During the 2007 election campaign, the Democratic Labour Party promised to introduce Integrity Legislation and a Freedom of Information Act within 100 days of taking office. They put that in writing in Pathways to Progress, in press handouts and in newsletters and emails.
The DLP also promised to introduce a Ministerial Code of Conduct immediately upon taking office. They put that in writing too.
“Hello BFP folks…
…The Ministerial Code takes effect immediately after a DLP government is elected. The Freedom of Information Act and Integrity legislation will be dealt with in the first 100 days in office…
DLP General Election Campaign 2008″
The DLP Lied
David Thompson lied about it. Freundel Stuart lied about it. Every DLP candidate lied about it.
You can say that the electorate was naive or ready to believe the DLP lies about Integrity Legislation because after 14 years of BLP corruption we were desperate. You can say the electorate was ready to be deceived, but it doesn’t matter.
We believed the DLP. We truly did. We had faith in the DLP candidates as people. We elected the DLP candidates and leadership because we believed their promises. We believed IN the DLP candidates as people of their word.
The DLP promises about what we called “ITAL” – Integrity, Transparency and Accountability Legislation – were a big part of why Bajans elected a DLP government. That much was admitted at the time in the news media and in comments from foreign observers.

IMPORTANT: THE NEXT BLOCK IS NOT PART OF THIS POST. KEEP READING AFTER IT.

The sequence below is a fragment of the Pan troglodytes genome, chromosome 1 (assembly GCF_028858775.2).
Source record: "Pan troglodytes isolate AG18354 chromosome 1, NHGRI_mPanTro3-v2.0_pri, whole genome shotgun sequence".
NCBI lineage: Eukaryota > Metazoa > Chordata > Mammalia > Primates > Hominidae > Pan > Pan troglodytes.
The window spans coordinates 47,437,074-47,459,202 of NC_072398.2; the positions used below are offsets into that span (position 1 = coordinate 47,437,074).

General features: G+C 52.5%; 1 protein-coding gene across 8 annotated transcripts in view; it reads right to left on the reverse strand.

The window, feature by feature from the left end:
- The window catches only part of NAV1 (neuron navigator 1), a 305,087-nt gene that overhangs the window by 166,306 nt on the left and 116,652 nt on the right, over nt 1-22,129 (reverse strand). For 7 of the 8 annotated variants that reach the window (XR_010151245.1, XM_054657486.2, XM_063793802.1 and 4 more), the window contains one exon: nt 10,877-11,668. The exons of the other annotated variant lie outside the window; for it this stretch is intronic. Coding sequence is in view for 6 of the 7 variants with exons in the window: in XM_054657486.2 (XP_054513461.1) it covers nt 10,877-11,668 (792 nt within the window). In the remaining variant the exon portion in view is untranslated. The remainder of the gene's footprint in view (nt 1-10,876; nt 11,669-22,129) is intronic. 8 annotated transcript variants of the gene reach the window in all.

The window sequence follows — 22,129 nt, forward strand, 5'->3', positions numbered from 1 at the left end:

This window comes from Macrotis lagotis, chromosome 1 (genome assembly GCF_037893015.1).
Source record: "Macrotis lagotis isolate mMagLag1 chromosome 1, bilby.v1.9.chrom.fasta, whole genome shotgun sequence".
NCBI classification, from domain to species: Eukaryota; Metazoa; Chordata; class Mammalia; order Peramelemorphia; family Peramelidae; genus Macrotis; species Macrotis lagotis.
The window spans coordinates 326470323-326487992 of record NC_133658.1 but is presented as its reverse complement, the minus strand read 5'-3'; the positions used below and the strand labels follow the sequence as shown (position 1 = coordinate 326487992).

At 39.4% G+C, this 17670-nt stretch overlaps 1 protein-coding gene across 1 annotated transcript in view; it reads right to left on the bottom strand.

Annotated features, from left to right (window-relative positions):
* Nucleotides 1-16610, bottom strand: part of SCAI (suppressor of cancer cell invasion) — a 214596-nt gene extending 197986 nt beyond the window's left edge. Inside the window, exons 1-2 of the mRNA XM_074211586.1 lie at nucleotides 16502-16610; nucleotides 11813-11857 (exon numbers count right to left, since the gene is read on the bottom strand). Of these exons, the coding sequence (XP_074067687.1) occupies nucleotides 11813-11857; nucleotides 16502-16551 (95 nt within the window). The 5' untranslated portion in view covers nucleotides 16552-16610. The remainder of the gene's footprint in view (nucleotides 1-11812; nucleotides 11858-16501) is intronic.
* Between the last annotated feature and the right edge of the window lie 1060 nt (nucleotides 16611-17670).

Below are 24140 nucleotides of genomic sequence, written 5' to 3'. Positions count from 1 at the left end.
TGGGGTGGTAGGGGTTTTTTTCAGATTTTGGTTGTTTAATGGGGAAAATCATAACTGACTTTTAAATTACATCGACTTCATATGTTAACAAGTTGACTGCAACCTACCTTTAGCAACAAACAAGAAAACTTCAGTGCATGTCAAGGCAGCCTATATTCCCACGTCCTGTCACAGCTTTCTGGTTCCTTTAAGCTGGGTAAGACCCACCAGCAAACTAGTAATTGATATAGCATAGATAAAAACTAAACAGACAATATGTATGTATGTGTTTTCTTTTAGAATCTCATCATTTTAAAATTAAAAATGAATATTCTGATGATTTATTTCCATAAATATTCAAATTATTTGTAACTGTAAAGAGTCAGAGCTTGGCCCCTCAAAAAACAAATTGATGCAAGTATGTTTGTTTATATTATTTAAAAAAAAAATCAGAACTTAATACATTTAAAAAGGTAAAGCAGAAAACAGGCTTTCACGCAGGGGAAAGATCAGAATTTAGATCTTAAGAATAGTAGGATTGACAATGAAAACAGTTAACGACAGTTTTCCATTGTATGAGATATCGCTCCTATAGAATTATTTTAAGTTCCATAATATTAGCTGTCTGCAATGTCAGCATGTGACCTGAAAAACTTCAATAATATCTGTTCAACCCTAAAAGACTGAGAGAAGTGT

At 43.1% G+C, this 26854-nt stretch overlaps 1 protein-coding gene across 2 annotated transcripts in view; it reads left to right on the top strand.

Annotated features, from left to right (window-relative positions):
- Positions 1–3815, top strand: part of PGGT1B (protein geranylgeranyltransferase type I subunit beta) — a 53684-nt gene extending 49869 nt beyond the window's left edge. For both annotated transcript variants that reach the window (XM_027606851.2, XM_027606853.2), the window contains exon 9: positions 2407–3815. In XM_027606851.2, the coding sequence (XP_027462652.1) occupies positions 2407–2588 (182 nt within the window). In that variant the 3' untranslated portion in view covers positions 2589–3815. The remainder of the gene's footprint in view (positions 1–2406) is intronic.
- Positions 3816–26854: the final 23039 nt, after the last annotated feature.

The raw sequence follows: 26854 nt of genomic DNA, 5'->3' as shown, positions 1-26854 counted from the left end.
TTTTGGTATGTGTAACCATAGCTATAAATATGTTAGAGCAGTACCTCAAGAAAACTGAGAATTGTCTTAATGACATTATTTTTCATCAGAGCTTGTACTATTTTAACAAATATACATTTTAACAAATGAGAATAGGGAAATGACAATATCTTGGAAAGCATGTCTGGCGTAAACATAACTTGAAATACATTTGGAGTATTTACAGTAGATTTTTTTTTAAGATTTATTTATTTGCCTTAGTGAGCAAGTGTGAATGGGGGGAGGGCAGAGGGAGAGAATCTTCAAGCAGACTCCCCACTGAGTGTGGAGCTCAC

It has been over four years since those promises were made, and three years and seven months since the DLP Government took office and immediately broke their first promise by not implementing a Ministerial Code of Conduct on the first day.
Now we read in The Nation “The Barbados Private Sector Association (BPSA) wants Government to move quickly to redraft the Prevention of Corruption Bill, 2010 and get it back on the front burner” within six months.
DLP Strategy to make Integrity Legislation fail
We at Barbados Free Press earlier said that the inclusion of the private sector in the proposed Integrity Legislation was a DLP strategy to cause the legislation to fail, so they could blame it on the private sector. We said back in October, 2009…
A DLP insider reveals how David Thompson and his gang intend to sabotage Integrity Legislation and Freedom of Information laws by expanding the promised laws to include private citizens and corporations.
This, of course, will throw a spanner into the works of any legislation. After if fails to pass due to public outcry, Thompson and his fellow piggies at the public trough will say, “Well, we tried our best.”
We also said that the DLP would delay the Integrity Legislation until just before the next election, so they could blame the BLP opposition for shooting it down or delaying it. That way the DLP would get to use Integrity Legislation for two election campaigns in a row while retaining all the benefits of not having the legislation in place while they are in government. A neat trick if they can pull it off.
It looks like we were correct. That’s unfortunate because we would rather have been proven wrong.
Member of Parliament William Duguid “No Barbados politicians will vote for Integrity Legislation”